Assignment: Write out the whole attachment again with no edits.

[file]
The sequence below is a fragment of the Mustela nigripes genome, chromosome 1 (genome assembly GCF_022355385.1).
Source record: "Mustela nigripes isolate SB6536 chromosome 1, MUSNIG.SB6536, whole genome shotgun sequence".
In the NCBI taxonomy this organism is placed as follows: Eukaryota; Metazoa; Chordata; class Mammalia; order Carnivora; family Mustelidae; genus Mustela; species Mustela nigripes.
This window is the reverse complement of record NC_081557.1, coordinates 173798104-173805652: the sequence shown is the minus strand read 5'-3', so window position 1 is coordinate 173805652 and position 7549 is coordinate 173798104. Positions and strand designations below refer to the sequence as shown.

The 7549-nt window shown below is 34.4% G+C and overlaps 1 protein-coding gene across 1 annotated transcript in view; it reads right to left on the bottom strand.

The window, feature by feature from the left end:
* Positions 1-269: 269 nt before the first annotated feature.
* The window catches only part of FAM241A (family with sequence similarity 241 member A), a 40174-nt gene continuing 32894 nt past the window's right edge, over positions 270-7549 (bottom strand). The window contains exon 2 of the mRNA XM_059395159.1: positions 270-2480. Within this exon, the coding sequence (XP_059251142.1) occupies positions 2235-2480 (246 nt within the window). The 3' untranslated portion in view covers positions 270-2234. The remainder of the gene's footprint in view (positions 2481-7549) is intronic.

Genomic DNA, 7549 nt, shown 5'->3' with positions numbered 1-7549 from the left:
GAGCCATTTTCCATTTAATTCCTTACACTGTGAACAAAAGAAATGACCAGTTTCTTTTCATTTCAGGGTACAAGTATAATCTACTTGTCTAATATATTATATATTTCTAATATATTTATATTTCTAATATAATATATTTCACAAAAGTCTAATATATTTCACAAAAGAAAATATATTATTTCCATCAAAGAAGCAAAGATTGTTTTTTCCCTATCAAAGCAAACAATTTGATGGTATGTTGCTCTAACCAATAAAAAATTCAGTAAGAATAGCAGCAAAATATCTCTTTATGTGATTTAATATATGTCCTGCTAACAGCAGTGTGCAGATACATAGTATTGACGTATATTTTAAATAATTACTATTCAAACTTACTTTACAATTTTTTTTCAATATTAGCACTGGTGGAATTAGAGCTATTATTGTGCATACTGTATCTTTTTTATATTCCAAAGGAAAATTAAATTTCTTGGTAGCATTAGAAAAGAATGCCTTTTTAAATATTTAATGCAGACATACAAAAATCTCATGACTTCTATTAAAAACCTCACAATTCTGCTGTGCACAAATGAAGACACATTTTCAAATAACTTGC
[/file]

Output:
The sequence below is a fragment of the Mustela nigripes genome, chromosome 1 (genome assembly GCF_022355385.1).
Source record: "Mustela nigripes isolate SB6536 chromosome 1, MUSNIG.SB6536, whole genome shotgun sequence".
In the NCBI taxonomy this organism is placed as follows: Eukaryota; Metazoa; Chordata; class Mammalia; order Carnivora; family Mustelidae; genus Mustela; species Mustela nigripes.
This window is the reverse complement of record NC_081557.1, coordinates 173798104-173805652: the sequence shown is the minus strand read 5'-3', so window position 1 is coordinate 173805652 and position 7549 is coordinate 173798104. Positions and strand designations below refer to the sequence as shown.

The 7549-nt window shown below is 34.4% G+C and overlaps 1 protein-coding gene across 1 annotated transcript in view; it reads right to left on the bottom strand.

The window, feature by feature from the left end:
* Positions 1-269: 269 nt before the first annotated feature.
* The window catches only part of FAM241A (family with sequence similarity 241 member A), a 40174-nt gene continuing 32894 nt past the window's right edge, over positions 270-7549 (bottom strand). The window contains exon 2 of the mRNA XM_059395159.1: positions 270-2480. Within this exon, the coding sequence (XP_059251142.1) occupies positions 2235-2480 (246 nt within the window). The 3' untranslated portion in view covers positions 270-2234. The remainder of the gene's footprint in view (positions 2481-7549) is intronic.

Genomic DNA, 7549 nt, shown 5'->3' with positions numbered 1-7549 from the left:
GAGCCATTTTCCATTTAATTCCTTACACTGTGAACAAAAGAAATGACCAGTTTCTTTTCATTTCAGGGTACAAGTATAATCTACTTGTCTAATATATTATATATTTCTAATATATTTATATTTCTAATATAATATATTTCACAAAAGTCTAATATATTTCACAAAAGAAAATATATTATTTCCATCAAAGAAGCAAAGATTGTTTTTTCCCTATCAAAGCAAACAATTTGATGGTATGTTGCTCTAACCAATAAAAAATTCAGTAAGAATAGCAGCAAAATATCTCTTTATGTGATTTAATATATGTCCTGCTAACAGCAGTGTGCAGATACATAGTATTGACGTATATTTTAAATAATTACTATTCAAACTTACTTTACAATTTTTTTTCAATATTAGCACTGGTGGAATTAGAGCTATTATTGTGCATACTGTATCTTTTTTATATTCCAAAGGAAAATTAAATTTCTTGGTAGCATTAGAAAAGAATGCCTTTTTAAATATTTAATGCAGACATACAAAAATCTCATGACTTCTATTAAAAACCTCACAATTCTGCTGTGCACAAATGAAGACACATTTTCAAATAACTTGC